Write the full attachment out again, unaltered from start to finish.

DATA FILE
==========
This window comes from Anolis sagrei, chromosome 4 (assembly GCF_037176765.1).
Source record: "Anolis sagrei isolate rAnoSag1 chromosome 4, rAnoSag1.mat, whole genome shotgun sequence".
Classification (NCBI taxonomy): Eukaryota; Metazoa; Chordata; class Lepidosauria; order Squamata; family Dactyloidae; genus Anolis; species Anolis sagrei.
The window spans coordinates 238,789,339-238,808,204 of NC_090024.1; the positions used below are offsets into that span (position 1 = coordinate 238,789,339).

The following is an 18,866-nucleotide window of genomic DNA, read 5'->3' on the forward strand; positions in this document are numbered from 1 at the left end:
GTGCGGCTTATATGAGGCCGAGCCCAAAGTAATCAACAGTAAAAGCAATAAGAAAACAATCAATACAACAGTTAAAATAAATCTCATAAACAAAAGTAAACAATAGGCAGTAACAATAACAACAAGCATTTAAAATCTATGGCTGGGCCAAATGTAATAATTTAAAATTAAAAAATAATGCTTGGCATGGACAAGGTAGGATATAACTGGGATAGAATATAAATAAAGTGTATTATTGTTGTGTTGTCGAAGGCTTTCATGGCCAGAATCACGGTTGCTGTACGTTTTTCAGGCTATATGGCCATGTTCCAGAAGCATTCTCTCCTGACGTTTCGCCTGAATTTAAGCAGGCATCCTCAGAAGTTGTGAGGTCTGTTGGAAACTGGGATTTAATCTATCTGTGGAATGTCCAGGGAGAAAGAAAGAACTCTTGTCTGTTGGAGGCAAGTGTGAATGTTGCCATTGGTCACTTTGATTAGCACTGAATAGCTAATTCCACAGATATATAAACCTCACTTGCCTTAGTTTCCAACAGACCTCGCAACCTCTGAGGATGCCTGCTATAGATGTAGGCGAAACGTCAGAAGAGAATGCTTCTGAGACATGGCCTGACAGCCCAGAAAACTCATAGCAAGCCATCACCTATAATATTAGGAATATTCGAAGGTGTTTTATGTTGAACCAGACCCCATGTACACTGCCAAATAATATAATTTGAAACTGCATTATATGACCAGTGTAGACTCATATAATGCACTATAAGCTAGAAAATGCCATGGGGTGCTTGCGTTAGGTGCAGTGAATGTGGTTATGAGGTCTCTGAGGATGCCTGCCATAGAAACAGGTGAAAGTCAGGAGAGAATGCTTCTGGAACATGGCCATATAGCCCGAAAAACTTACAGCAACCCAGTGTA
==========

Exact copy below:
This window comes from Anolis sagrei, chromosome 4 (assembly GCF_037176765.1).
Source record: "Anolis sagrei isolate rAnoSag1 chromosome 4, rAnoSag1.mat, whole genome shotgun sequence".
Classification (NCBI taxonomy): Eukaryota; Metazoa; Chordata; class Lepidosauria; order Squamata; family Dactyloidae; genus Anolis; species Anolis sagrei.
The window spans coordinates 238,789,339-238,808,204 of NC_090024.1; the positions used below are offsets into that span (position 1 = coordinate 238,789,339).

The following is an 18,866-nucleotide window of genomic DNA, read 5'->3' on the forward strand; positions in this document are numbered from 1 at the left end:
GTGCGGCTTATATGAGGCCGAGCCCAAAGTAATCAACAGTAAAAGCAATAAGAAAACAATCAATACAACAGTTAAAATAAATCTCATAAACAAAAGTAAACAATAGGCAGTAACAATAACAACAAGCATTTAAAATCTATGGCTGGGCCAAATGTAATAATTTAAAATTAAAAAATAATGCTTGGCATGGACAAGGTAGGATATAACTGGGATAGAATATAAATAAAGTGTATTATTGTTGTGTTGTCGAAGGCTTTCATGGCCAGAATCACGGTTGCTGTACGTTTTTCAGGCTATATGGCCATGTTCCAGAAGCATTCTCTCCTGACGTTTCGCCTGAATTTAAGCAGGCATCCTCAGAAGTTGTGAGGTCTGTTGGAAACTGGGATTTAATCTATCTGTGGAATGTCCAGGGAGAAAGAAAGAACTCTTGTCTGTTGGAGGCAAGTGTGAATGTTGCCATTGGTCACTTTGATTAGCACTGAATAGCTAATTCCACAGATATATAAACCTCACTTGCCTTAGTTTCCAACAGACCTCGCAACCTCTGAGGATGCCTGCTATAGATGTAGGCGAAACGTCAGAAGAGAATGCTTCTGAGACATGGCCTGACAGCCCAGAAAACTCATAGCAAGCCATCACCTATAATATTAGGAATATTCGAAGGTGTTTTATGTTGAACCAGACCCCATGTACACTGCCAAATAATATAATTTGAAACTGCATTATATGACCAGTGTAGACTCATATAATGCACTATAAGCTAGAAAATGCCATGGGGTGCTTGCGTTAGGTGCAGTGAATGTGGTTATGAGGTCTCTGAGGATGCCTGCCATAGAAACAGGTGAAAGTCAGGAGAGAATGCTTCTGGAACATGGCCATATAGCCCGAAAAACTTACAGCAACCCAGTGTA